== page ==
The smart way to fix Medicare: Healthcare reform

Since passage of the Affordable Health Care Act, the long range government spending forecast has vastly improved

Published August 20, 2010 8:15PM (EDT)

Daring to go where most pundits fear to tread, Bruce Bartlett has actually read the 2010 annual report of Medicare's trustees. And he's discovered something rather astonishing.

It shows that the Affordable Health Care Act, which was opposed by every Republican, will substantially reduce long-term spending. In a related report, Medicare's actuaries make clear that Republican plans to effectively abolish Medicare are utopian in the extreme.

I'm not sure that "utopian" is the right word to describe plans to "effectively abolish Medicare,"but the real surprise here is that we haven't heard more about this from the Obama administration. In the long term, rising health care costs will be the single greatest contributor to government spending deficits. Obama sold his health care reform plan, in part, as a first step in dealing with this problem. Now here's a report documenting that the Affordable Health Care Act will do exactly what he said it would do. According to Bartlett, over the long run, "Medicare’s unfunded liability fell from almost $90 trillion in 2009 to less than $30 trillion, a two-thirds improvement in one year."

There are two caveats, however.

First, from the Trustees' report:

In the long range, however, much of this improvement depends on the feasibility of the ACA's downward adjustments to future increases in Medicare prices for most categories of health care providers.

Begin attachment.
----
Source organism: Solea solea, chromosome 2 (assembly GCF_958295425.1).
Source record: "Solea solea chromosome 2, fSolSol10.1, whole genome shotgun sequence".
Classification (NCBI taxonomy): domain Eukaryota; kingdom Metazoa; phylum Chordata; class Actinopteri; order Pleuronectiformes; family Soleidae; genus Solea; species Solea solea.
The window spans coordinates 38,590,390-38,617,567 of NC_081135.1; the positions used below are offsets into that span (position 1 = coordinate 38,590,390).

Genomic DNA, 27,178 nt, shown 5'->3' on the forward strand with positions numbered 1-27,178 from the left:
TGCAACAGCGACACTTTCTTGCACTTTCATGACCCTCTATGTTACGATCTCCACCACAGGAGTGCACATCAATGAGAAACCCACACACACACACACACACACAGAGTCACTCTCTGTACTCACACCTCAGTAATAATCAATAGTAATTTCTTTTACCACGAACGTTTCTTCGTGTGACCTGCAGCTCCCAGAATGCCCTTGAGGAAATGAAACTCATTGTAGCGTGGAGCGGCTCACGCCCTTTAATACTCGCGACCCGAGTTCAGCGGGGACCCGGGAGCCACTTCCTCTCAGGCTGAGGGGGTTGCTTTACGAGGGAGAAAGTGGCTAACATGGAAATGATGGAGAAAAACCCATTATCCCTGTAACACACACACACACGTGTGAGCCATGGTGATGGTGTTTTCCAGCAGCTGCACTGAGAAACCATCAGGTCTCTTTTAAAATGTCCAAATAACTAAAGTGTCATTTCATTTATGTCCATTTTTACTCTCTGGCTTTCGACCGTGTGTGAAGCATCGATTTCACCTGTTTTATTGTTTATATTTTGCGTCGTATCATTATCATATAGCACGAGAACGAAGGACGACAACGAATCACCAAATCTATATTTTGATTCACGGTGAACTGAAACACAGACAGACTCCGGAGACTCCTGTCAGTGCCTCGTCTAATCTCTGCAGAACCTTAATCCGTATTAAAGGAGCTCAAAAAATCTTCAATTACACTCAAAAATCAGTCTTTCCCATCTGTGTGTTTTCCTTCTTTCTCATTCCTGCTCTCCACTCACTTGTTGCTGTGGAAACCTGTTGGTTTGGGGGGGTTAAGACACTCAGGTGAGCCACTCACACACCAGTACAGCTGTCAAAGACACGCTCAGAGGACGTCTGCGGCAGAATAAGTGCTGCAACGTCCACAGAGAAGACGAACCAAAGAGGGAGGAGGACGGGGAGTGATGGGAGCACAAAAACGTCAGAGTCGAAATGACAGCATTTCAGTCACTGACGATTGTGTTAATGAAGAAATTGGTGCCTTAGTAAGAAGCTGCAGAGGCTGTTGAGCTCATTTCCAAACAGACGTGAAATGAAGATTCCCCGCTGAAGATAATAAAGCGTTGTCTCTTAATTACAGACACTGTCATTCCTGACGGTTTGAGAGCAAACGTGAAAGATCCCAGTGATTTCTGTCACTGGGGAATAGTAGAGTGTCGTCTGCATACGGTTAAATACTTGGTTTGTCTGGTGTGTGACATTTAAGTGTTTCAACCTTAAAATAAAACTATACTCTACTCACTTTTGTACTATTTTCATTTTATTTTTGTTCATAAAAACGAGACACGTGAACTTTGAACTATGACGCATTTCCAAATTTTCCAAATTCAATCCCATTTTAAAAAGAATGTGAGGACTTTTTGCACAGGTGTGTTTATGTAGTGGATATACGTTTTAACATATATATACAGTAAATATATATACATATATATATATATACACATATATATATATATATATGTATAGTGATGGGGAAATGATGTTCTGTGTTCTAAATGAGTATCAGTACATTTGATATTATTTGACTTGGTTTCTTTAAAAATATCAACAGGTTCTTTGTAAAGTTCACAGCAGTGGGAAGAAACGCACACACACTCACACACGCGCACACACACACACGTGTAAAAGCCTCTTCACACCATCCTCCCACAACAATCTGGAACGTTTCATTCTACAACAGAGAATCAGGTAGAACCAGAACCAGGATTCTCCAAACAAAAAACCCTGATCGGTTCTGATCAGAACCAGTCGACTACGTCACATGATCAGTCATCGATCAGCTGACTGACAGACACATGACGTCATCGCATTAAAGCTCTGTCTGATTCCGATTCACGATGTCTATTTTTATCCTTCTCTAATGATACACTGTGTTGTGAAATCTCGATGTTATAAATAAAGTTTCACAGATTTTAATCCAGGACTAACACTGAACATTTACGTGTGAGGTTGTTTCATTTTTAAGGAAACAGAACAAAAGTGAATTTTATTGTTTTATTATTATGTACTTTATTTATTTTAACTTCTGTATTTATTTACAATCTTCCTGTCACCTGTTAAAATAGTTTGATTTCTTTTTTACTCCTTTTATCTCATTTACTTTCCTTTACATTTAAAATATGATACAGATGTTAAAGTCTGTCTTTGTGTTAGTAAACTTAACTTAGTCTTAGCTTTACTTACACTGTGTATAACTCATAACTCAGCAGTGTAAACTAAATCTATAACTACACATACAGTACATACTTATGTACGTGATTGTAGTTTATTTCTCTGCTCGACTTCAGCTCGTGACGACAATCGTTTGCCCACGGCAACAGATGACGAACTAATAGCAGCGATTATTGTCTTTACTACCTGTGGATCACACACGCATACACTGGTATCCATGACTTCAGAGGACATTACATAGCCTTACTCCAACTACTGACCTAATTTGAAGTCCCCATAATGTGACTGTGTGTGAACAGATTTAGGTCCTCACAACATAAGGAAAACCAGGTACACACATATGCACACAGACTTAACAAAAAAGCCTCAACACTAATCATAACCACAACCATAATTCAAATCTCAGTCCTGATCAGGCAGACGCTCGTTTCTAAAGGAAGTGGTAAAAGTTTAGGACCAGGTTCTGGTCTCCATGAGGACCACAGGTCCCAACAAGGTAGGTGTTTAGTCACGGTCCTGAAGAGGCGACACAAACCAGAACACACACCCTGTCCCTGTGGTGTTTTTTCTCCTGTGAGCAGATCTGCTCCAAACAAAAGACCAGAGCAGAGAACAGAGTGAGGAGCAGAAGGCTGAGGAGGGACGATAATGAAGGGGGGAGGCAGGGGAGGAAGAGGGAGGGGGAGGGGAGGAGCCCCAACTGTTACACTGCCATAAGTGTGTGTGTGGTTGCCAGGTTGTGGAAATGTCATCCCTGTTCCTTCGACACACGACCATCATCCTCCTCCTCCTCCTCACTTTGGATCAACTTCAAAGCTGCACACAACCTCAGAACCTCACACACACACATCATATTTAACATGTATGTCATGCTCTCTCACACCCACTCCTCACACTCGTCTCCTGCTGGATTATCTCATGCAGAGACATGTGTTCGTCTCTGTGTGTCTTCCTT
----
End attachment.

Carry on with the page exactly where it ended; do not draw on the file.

That's a pretty big if.

Second, the situation is complicated by an accompanying report from Medicare's actuaries which attempts to predict what will really happen, rather than what will happen as laid out by the provisions embodied in current law. This is important, as Bartlett notes, because as far back as 1997, Congress passed a law mandating successive cuts in Medicare reimbursements to doctors, but that provision has been repeatedly postponed via bipartisan consensus. Many of the spending cuts built into the Affordable Health Care Act, according to the actuaries, will never actually be realized.

But even if we go by the more pessimistic analysis, says Bartlett, Medicare's finances have still been improved by the Affordable Health Care Act. That strikes me as a very big deal.

By Andrew Leonard

Andrew Leonard is a staff writer at Salon. On Twitter, @koxinga21.

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